We have had the opportunity to work directly with

    dozens of A/B testing and optimization programs

    and, thanks to events like Click Summit, have

    built relationships with many more. This means

    we have gained insight into hundreds of testing

    programs spanning businesses of all sizes, across

    all industries. From this data, we have identified

    six key factors that predict or determine the

    success of a testing program. These six pillars—

    culture, team, process, strategy, performance, and

    technology—combine with one another in different

    ways in different organizations, but the effective

    implementation and management of each is critical

    if a testing program is to be successful.

    These six pillars fall into three groups:

    People Forming a high-performing, experienced team is often the first challenge a testing program faces; building a

    culture that fully embraces experimentation and data-informed decision-making is a perennial hurdle.

    Process To ensure testing is executed in a consistent, reliable way, a formal, standardized process must be designed,

    implemented, and enforced; generating ideas and refining them into test strategies requires a systematic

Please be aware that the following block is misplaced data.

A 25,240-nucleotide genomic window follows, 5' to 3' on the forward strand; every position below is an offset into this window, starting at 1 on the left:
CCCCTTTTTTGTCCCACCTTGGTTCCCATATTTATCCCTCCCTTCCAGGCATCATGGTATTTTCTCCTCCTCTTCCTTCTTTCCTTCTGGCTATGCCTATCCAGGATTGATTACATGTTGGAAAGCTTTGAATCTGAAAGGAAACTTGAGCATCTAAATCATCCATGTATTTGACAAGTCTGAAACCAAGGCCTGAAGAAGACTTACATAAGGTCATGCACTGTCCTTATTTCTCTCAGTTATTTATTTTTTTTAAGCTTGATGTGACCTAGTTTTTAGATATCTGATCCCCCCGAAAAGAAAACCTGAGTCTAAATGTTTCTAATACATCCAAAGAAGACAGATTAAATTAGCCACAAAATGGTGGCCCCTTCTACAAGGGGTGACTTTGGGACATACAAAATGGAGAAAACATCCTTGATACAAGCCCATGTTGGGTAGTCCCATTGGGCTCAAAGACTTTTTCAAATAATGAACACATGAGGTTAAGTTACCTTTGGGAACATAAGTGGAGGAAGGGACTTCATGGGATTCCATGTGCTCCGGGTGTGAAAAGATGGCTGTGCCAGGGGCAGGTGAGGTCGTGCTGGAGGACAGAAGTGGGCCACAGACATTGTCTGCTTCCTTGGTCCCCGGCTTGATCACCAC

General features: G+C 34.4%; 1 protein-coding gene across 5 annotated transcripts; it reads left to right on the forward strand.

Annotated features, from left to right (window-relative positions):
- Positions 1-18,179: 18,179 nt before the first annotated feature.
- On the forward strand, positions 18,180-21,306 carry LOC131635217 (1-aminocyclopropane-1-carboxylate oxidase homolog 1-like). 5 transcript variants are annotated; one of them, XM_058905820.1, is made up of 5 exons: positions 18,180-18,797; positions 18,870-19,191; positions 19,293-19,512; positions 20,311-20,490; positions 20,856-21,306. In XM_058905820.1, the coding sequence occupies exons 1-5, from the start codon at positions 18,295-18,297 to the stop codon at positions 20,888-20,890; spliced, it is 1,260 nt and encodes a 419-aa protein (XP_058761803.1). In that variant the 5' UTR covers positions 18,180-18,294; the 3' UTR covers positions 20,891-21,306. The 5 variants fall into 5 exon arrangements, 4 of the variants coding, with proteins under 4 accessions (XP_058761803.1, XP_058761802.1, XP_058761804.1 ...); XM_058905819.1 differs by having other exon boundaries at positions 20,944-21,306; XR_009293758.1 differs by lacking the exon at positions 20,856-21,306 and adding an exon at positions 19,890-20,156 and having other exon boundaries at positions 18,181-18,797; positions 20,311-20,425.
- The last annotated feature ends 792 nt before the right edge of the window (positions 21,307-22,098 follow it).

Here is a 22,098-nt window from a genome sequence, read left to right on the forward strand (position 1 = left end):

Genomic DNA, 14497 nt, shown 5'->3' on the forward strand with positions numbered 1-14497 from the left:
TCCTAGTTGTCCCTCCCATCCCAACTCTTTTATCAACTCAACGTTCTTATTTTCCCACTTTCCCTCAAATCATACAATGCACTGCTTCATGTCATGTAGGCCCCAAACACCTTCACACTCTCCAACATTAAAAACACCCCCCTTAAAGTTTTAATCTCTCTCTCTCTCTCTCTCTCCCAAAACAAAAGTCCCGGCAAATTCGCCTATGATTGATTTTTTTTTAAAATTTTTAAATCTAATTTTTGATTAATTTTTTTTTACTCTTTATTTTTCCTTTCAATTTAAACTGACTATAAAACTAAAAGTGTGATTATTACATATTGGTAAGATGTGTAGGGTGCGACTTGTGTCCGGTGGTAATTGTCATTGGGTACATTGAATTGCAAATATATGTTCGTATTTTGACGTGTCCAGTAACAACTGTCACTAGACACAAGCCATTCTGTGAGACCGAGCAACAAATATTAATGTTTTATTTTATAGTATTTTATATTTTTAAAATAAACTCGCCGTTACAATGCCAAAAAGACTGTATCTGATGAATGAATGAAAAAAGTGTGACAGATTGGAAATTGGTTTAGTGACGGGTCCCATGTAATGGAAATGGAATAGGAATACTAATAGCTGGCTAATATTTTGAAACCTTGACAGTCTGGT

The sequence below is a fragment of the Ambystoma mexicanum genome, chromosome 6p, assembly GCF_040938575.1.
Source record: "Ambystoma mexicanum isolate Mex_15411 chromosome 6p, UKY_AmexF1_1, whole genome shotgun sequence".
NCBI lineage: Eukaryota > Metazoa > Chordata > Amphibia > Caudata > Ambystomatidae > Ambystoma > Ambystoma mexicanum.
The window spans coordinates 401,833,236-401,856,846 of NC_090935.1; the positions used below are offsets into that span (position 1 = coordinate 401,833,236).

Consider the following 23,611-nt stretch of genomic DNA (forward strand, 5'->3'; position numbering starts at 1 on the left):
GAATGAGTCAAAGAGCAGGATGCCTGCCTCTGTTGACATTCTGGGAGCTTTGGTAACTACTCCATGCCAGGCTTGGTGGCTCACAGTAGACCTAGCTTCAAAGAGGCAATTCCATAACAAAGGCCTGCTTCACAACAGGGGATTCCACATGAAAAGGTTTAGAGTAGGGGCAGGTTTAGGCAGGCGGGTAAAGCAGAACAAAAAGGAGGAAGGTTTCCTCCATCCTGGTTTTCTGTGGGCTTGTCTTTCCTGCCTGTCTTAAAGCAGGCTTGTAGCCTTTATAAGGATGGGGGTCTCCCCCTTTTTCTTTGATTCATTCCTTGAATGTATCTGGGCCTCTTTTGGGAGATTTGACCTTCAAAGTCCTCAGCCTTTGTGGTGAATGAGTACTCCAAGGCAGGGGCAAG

approach; a plan for measuring, reporting, and improving performance over time is necessary not only for

    managing a testing program but also for illustrating its contribution to the business.

    Technology The tools and systems used for testing must be implemented and integrated effectively, address the

    immediate needs of a business, produce valid, reliable results, and provide an opportunity for growth.

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    People When it comes to building a successful testing

    program, one of the immediate challenges is

    that of resources. Securing enough support to

    design, develop, QA, and analyze a test can seem

    impossible, especially when there is little support

    for or buy-in to the essential idea of testing.

    Communicating the potential value of the process is